[16:09] It's about coordination, people having a voice in the decision making, locals coming up and the federal agencies working with those local people to make this all work and be successful. It's also about a tremendous effort on the federal side to coordinate among themselves to be able to get at tough ocean issues.

[16:36] I can tell you that the steering committee that has been my pleasure to be a part of has some phenomenally committed and insightful people who work very hard to be sure that the information get out across agencies. I know they exist. I know turf battles exist. They will and any federal government of course, but I have seen little of it in this program.

[17:02] What I have seen instead is the ability to give information incredibly quickly to the right people so that the right decisions can be made and so that we could go forward. So with that I think I'm ahead of time, but I just wanted to give the brief overview and be happy to try to answer questions. It's been a real learning experience for me.

[17:24] I want to thank the department of interior, people in this room particularly for letting me speak and also for being supportive. I can tell you that it was kind of a cultural shock for me to come from Alaska to here and people have been very kind and are all working very hard. This is World Oceans day so I feel like it's a perfect day for me to be with you and I appreciate this thank you.

Beth:  [17:50] Let's begin with some question from the Internet. Are there any? All right. Questions from the room.

Dan Collins:  [18:06] I'm Dan Collins with the acquisition and property management office. This is a very simple question for those who might not be familiar with the term but could you explain the blue carbon the concept a little bit?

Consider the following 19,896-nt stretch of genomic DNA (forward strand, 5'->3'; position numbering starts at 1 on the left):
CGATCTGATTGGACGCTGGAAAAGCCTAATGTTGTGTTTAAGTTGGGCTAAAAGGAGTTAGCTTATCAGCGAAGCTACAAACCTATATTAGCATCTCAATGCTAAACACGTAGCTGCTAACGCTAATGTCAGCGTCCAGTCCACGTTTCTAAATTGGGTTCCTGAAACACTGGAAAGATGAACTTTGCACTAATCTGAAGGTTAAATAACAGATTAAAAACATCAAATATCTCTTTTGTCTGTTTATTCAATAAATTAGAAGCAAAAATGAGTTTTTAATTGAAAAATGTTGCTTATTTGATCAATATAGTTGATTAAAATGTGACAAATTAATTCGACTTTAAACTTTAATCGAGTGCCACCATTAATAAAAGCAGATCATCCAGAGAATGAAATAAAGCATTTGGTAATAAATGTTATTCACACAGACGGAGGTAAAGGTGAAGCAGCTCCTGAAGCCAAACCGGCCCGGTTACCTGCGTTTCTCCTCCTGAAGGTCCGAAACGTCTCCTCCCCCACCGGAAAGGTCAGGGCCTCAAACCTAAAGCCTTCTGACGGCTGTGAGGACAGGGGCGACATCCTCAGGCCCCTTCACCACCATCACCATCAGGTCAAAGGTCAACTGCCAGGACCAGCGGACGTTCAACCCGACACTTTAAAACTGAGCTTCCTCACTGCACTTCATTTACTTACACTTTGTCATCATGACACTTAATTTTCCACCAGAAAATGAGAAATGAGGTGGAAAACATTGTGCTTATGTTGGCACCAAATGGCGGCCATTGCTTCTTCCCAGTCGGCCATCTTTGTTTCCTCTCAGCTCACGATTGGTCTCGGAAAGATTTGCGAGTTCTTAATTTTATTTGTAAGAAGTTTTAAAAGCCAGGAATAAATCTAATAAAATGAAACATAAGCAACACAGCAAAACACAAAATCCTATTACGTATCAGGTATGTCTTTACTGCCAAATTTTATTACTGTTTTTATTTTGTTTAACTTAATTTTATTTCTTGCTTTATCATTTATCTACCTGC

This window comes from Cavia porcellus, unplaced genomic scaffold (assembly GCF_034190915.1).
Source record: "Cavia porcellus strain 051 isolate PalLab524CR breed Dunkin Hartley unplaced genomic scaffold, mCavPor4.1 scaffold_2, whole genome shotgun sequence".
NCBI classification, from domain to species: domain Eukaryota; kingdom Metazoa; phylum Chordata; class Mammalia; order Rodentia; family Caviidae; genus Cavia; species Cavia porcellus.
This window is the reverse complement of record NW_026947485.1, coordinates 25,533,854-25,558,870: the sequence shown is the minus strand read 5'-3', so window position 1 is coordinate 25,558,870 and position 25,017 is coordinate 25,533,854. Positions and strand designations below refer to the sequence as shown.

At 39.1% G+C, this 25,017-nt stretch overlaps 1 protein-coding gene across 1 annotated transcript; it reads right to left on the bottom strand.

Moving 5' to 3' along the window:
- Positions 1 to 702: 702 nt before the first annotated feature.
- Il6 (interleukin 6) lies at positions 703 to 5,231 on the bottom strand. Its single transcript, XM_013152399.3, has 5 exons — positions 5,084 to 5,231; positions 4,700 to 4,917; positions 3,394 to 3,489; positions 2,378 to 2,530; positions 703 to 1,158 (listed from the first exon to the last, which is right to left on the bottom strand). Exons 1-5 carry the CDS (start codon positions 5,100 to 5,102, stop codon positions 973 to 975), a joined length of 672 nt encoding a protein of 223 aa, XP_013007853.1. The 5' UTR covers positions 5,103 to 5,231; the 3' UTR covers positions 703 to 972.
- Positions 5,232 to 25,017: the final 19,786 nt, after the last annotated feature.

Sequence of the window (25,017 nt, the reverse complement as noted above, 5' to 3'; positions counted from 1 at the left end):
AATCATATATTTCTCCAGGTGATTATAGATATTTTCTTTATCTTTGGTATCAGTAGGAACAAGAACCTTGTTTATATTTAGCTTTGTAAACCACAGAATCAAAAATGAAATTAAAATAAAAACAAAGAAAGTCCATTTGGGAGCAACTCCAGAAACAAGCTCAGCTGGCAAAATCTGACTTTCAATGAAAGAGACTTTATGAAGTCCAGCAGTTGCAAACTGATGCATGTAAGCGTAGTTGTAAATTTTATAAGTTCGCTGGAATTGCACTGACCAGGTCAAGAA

Lori:  [18:16] The context on blue carbon is the ocean can serve as cleaning for the atmosphere. The carbon goes in cleaned, we have fresher air fresher world. In essence that's my understanding and my way of explaining it but if we talk about sequestration it's a very good place for it.

[18:40] You can build wet ones, you can revive that effort and that's part of what's going on is to see how that really works and does it work. It's a lot of observations but that's a theory and that's why we work on it.

Male Interviewer:  [19:00] You mentioned that the highlight has just come out, but could you give a vision of where you are going in the future? The regional planning bodies as they spool up and start producing things, there must be a vision for what you do going forward.

Beth:  [19:16] Thanks, great question. Let me talk about both sides. On the federal side we have an effort ongoing to really focus on some of the major areas of the implementation plan going forward, so that for the next year, year and a half, we have some pathway forward that's a little less broad, and to also take a look at how do we better implement the other non‑focus areas. That effort's going on.

[19:44] At the same time in the regions, really the Mid‑Atlantic and the North East have a big focus on them because they are two regions that are going to be coming forward with their marine plans. They've got better schedule, trying to keep the involvement from all the stakeholders and all of the groups working with them, to be able to come out with those robust marine plans as well as the inner link with the data portals.